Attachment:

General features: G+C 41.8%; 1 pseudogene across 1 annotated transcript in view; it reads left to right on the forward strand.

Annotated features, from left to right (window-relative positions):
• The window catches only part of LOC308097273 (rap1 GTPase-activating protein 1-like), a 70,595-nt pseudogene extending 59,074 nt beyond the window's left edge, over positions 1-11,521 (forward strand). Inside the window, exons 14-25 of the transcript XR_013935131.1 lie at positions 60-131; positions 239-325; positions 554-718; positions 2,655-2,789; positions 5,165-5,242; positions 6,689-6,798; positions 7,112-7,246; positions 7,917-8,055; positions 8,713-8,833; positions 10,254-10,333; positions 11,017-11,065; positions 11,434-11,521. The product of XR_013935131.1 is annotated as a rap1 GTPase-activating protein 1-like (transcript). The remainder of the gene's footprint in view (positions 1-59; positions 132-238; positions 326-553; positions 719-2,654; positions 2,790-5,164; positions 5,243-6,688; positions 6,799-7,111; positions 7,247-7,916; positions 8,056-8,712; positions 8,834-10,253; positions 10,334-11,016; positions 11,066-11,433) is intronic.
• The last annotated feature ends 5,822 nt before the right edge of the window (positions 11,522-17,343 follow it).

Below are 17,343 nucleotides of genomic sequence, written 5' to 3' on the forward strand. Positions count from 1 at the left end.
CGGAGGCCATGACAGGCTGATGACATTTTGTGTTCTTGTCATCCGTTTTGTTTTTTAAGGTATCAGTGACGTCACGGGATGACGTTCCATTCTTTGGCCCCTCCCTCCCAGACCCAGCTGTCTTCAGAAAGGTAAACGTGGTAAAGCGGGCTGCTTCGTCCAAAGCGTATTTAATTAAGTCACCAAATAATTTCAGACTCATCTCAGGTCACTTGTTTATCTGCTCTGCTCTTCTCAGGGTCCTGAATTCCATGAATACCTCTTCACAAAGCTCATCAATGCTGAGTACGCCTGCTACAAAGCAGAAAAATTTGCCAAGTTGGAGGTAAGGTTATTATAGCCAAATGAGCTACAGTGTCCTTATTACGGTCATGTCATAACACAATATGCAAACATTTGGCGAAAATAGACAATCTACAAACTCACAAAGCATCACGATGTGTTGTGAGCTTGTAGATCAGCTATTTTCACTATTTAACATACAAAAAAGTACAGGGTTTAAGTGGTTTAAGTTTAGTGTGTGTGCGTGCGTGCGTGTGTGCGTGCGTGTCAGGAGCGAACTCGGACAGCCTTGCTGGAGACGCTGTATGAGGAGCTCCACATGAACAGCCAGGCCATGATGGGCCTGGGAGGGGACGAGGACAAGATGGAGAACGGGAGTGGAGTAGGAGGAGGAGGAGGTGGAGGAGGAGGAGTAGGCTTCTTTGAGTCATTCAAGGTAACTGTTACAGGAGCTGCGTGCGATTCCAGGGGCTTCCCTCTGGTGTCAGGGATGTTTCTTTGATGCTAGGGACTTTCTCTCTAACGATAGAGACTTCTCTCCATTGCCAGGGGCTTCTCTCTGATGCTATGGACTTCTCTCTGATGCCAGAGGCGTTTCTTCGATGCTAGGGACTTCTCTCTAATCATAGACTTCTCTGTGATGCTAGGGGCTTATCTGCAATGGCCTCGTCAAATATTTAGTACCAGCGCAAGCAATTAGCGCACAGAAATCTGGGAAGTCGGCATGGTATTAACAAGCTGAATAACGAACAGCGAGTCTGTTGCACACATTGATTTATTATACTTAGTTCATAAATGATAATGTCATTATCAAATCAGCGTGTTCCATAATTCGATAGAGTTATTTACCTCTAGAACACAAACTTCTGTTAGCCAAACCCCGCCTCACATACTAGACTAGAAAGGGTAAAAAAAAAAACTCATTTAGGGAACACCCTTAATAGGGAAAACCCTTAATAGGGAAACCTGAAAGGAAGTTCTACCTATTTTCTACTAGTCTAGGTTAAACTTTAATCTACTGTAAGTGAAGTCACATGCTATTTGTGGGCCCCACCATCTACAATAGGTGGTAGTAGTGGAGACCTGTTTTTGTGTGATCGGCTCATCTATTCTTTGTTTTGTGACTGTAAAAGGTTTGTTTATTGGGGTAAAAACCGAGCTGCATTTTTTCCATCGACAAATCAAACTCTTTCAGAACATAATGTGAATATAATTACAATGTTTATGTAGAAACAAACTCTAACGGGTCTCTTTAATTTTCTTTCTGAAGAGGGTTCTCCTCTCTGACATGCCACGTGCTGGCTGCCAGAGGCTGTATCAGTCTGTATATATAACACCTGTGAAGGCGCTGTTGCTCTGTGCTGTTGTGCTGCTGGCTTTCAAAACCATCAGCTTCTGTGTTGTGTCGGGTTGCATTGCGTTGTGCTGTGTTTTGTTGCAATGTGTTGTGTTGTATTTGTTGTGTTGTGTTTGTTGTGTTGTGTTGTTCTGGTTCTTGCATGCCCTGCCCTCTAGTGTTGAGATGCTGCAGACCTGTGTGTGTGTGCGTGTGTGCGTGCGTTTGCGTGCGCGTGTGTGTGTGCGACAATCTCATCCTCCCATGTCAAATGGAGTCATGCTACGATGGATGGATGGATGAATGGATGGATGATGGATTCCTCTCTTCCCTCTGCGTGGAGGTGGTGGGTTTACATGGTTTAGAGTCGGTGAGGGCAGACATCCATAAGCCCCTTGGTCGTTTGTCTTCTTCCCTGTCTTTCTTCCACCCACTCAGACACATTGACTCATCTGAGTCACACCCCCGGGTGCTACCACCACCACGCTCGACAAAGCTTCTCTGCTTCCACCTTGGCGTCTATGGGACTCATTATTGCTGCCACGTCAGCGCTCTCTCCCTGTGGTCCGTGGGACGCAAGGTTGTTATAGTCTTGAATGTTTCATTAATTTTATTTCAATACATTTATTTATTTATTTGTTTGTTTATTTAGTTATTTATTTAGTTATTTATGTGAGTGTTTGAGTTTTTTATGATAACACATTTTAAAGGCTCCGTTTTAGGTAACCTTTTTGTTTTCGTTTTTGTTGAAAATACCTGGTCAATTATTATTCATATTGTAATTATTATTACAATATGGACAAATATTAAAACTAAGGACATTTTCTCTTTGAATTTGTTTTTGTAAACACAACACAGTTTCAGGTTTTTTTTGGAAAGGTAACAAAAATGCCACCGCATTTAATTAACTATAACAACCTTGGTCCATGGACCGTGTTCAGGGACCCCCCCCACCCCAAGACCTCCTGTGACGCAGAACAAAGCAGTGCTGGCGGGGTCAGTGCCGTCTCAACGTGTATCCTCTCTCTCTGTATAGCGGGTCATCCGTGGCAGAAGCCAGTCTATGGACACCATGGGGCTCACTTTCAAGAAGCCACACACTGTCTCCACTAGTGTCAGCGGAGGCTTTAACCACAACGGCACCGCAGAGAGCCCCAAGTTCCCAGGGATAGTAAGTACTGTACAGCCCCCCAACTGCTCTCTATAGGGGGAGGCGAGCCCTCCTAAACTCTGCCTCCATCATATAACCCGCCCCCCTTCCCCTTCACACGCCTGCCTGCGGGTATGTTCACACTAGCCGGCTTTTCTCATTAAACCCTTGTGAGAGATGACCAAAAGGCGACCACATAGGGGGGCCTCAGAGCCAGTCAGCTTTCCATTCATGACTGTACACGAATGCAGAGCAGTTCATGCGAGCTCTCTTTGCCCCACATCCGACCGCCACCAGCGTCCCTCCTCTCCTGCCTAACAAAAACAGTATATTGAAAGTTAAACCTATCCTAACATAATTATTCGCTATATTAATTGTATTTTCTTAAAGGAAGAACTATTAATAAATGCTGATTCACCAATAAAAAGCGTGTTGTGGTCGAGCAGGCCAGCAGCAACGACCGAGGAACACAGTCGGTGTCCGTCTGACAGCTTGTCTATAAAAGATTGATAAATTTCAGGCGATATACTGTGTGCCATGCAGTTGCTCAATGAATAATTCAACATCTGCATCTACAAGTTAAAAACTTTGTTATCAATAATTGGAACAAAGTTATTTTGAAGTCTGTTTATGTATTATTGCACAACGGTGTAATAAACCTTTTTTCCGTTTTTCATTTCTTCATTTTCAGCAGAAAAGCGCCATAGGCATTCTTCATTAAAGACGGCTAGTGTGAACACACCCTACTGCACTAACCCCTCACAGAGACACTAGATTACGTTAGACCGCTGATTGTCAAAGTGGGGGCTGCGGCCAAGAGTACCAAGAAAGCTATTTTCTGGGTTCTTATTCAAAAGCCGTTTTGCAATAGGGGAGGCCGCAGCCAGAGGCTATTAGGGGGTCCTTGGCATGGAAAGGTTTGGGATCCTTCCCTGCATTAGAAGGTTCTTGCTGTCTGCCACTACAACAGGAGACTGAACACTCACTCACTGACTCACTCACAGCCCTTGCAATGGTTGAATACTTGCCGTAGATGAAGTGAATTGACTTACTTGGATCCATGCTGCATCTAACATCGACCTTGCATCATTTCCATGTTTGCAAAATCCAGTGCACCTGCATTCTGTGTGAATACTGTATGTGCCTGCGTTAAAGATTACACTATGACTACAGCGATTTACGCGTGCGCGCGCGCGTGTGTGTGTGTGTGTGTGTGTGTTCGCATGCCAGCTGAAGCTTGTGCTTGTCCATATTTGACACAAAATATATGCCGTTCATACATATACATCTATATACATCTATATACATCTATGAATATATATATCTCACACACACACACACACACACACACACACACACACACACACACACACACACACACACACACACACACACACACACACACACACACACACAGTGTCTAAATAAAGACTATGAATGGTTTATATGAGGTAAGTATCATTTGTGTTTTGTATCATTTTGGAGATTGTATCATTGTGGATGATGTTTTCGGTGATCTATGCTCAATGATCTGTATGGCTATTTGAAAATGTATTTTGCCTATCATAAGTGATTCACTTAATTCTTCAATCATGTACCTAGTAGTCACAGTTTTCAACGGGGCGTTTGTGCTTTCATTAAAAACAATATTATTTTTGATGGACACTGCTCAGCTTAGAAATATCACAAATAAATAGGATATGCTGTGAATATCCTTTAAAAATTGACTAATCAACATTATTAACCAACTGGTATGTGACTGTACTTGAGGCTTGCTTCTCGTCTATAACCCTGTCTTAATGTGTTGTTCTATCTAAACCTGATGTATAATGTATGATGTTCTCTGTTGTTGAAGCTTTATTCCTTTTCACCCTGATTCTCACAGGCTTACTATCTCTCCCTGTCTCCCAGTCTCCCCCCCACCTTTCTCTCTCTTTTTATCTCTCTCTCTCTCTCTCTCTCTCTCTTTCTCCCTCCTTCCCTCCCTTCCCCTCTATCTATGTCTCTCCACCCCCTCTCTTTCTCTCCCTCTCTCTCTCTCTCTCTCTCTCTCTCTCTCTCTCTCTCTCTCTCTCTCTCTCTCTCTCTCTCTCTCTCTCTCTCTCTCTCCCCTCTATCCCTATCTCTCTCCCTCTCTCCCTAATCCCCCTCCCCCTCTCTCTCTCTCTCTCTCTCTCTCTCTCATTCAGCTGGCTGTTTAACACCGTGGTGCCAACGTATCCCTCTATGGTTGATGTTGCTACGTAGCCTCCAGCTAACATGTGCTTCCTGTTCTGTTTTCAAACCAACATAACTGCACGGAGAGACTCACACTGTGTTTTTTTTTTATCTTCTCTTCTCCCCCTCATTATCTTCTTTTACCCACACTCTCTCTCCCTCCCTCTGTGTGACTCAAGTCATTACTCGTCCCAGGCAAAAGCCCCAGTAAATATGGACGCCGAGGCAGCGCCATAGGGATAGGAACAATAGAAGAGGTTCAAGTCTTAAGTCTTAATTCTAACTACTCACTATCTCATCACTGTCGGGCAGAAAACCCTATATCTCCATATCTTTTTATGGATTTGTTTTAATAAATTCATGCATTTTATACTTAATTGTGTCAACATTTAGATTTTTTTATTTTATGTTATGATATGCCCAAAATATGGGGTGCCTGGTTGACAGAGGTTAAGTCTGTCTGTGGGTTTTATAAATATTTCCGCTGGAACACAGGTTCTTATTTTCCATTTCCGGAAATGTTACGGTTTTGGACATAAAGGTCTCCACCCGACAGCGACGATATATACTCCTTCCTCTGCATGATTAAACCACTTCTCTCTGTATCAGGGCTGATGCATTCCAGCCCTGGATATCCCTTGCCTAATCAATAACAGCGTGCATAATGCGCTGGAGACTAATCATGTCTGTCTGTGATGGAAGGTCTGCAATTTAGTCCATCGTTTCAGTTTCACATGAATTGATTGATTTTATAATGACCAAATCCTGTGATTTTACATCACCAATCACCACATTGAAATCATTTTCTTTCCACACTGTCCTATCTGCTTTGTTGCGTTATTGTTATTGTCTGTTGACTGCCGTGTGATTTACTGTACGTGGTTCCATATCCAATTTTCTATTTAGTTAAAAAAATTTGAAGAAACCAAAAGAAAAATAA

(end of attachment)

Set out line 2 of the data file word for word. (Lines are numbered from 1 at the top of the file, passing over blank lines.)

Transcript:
Annotated features, from left to right (window-relative positions):